Savor the flavors of everyday real food, fresh from the garden or stored on your pantry shelves.
I find that if you prep fresh food (keeping in mind the specific ways in which you like to eat it) as soon as you get it in your kitchen, you’ll be less likely to let it spoil. I prefer to pick or purchase just what I’ll need for a couple of days and keep it in a beautiful wooden basket on the counter until I use it. I also love to see a vase of fresh herbs on the countertop, and few things make me happier than a terra cotta jar filled to the brim with fresh heads of garlic.
But sometimes — say, when you’ve just received a giant boxful of goodness from your CSA (community supported agriculture) program — you’ve got no choice but to refrigerate the food or you’ll lose it. To this end, I wash berries in water with just a bit of vinegar (a life-extension tip gleaned from the fabulous publication Cook’s Illustrated) before popping them into the fridge. I rinse lettuce and other greens immediately in cold water and spin them dry before storing them in the spinner or a cloth bag. I like to keep celery, carrots and radishes around at all times, so I chop them up and store them in water, which keeps them crisp for a surprisingly long time. Asparagus does well if its thicker ends sit in cold water, too.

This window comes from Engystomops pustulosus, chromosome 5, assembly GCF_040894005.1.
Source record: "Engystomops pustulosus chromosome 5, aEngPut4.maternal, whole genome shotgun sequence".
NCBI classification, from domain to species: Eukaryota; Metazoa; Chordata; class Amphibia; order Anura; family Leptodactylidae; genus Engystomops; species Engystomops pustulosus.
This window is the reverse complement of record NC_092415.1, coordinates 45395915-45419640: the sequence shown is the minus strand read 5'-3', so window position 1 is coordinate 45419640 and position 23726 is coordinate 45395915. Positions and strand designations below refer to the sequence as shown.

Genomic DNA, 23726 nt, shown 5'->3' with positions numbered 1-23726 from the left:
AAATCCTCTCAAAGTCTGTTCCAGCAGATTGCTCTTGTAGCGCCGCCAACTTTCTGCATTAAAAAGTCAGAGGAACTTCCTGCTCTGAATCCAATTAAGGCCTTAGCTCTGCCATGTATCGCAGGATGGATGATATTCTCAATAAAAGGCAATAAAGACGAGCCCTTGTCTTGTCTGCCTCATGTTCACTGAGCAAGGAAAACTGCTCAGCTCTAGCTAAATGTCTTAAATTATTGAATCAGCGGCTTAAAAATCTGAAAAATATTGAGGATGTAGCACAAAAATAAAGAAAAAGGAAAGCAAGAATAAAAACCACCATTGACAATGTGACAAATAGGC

My other go-to food saving strategies include roasting beets and tomatoes, and then storing them in a little olive oil in the fridge; dunking sliced hot peppers and cucumbers into a jar of vinegar to store in the fridge; and turning excess basil and parsley into pesto and gremolata, a condiment made with lemon zest and garlic. And of course, if an opened bottle of wine is starting to go off, I cook with it!